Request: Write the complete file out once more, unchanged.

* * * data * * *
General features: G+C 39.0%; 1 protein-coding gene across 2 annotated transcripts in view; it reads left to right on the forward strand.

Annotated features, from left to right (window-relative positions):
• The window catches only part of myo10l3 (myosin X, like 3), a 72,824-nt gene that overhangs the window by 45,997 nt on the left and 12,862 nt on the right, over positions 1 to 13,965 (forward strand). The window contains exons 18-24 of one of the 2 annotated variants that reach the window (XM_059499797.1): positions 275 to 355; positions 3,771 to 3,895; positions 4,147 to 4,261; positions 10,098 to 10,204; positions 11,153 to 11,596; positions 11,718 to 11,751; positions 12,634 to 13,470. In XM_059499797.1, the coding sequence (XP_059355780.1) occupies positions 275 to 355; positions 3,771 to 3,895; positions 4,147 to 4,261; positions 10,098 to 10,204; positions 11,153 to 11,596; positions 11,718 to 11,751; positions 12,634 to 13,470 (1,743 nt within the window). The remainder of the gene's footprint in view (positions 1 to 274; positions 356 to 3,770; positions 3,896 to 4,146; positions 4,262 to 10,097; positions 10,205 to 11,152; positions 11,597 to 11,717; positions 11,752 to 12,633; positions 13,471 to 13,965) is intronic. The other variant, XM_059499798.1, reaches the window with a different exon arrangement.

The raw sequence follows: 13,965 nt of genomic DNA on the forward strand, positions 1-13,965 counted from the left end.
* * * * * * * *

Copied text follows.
General features: G+C 39.0%; 1 protein-coding gene across 2 annotated transcripts in view; it reads left to right on the forward strand.

Annotated features, from left to right (window-relative positions):
• The window catches only part of myo10l3 (myosin X, like 3), a 72,824-nt gene that overhangs the window by 45,997 nt on the left and 12,862 nt on the right, over positions 1 to 13,965 (forward strand). The window contains exons 18-24 of one of the 2 annotated variants that reach the window (XM_059499797.1): positions 275 to 355; positions 3,771 to 3,895; positions 4,147 to 4,261; positions 10,098 to 10,204; positions 11,153 to 11,596; positions 11,718 to 11,751; positions 12,634 to 13,470. In XM_059499797.1, the coding sequence (XP_059355780.1) occupies positions 275 to 355; positions 3,771 to 3,895; positions 4,147 to 4,261; positions 10,098 to 10,204; positions 11,153 to 11,596; positions 11,718 to 11,751; positions 12,634 to 13,470 (1,743 nt within the window). The remainder of the gene's footprint in view (positions 1 to 274; positions 356 to 3,770; positions 3,896 to 4,146; positions 4,262 to 10,097; positions 10,205 to 11,152; positions 11,597 to 11,717; positions 11,752 to 12,633; positions 13,471 to 13,965) is intronic. The other variant, XM_059499798.1, reaches the window with a different exon arrangement.

The raw sequence follows: 13,965 nt of genomic DNA on the forward strand, positions 1-13,965 counted from the left end.